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  • Author or Editor: Gerard Prinsen x
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Gerard Prinsen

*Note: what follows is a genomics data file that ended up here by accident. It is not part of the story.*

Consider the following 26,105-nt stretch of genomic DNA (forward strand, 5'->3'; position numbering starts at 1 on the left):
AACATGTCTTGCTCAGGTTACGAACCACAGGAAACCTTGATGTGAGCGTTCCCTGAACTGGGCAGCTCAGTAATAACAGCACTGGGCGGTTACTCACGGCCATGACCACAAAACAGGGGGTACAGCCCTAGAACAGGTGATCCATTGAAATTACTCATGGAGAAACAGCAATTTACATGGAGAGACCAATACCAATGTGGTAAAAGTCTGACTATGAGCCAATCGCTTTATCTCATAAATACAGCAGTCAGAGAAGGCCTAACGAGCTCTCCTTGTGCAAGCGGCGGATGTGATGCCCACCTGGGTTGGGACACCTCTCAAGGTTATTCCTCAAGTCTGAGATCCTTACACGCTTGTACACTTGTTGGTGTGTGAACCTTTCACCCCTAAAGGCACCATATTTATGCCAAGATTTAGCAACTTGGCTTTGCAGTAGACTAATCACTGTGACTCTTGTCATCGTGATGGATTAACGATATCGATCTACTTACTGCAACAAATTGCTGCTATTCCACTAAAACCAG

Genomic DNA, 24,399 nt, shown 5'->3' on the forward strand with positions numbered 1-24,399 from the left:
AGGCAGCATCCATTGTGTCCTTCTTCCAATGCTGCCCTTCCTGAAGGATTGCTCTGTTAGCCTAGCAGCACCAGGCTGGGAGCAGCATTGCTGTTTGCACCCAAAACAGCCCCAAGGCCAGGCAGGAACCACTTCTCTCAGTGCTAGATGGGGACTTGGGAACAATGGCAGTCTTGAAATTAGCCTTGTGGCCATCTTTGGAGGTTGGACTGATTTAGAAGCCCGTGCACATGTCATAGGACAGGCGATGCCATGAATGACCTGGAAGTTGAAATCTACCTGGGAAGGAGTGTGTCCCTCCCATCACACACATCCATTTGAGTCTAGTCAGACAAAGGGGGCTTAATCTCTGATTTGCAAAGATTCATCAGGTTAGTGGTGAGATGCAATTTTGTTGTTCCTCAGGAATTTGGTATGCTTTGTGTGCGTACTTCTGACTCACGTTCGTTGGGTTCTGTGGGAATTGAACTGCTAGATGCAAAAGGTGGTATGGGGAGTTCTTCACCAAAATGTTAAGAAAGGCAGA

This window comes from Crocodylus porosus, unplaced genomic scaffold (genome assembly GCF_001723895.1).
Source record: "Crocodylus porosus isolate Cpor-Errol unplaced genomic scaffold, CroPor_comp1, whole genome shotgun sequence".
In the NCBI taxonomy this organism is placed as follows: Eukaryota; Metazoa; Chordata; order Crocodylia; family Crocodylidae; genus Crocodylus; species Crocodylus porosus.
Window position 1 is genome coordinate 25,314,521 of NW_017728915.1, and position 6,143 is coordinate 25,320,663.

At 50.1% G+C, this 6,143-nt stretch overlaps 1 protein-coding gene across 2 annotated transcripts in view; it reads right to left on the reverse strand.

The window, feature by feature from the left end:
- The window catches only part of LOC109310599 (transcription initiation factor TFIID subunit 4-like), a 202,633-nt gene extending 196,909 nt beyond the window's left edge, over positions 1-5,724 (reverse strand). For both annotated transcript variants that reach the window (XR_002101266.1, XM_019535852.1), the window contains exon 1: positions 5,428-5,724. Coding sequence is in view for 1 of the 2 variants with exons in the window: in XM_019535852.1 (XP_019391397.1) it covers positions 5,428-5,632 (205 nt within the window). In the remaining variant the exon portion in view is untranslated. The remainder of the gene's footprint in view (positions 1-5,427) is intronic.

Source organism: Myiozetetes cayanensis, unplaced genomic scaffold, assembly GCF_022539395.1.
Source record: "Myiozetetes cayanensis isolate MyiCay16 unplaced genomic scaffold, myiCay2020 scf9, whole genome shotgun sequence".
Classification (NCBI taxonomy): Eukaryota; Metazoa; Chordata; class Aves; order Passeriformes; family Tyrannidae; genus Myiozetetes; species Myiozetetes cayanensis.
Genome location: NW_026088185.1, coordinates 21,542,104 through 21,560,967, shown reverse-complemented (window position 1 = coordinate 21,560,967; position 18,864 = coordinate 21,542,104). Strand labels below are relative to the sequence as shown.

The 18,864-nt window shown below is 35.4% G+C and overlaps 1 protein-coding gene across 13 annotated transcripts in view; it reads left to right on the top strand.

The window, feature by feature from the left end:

While many small sovereign states struggle to exert effective sovereignty, many small subnational jurisdictions display an increasing ability to act and engage on the international stage in ways that are quite independent from their metropolitan patron state. In addition, many of these subnational (and often island) jurisdictions acquire a growing degree of self-governance in domestic policy-making, often exceeding that of other subnational jurisdictions of the nation state. These two patterns suggest that sovereignty for small territories needs to be considered as an increasingly ambiguous concept, and perhaps also as a more explicit negotiated concept. Against that background, the experiences and strategies of small subnational jurisdictions may hold valuable lessons for small sovereign states.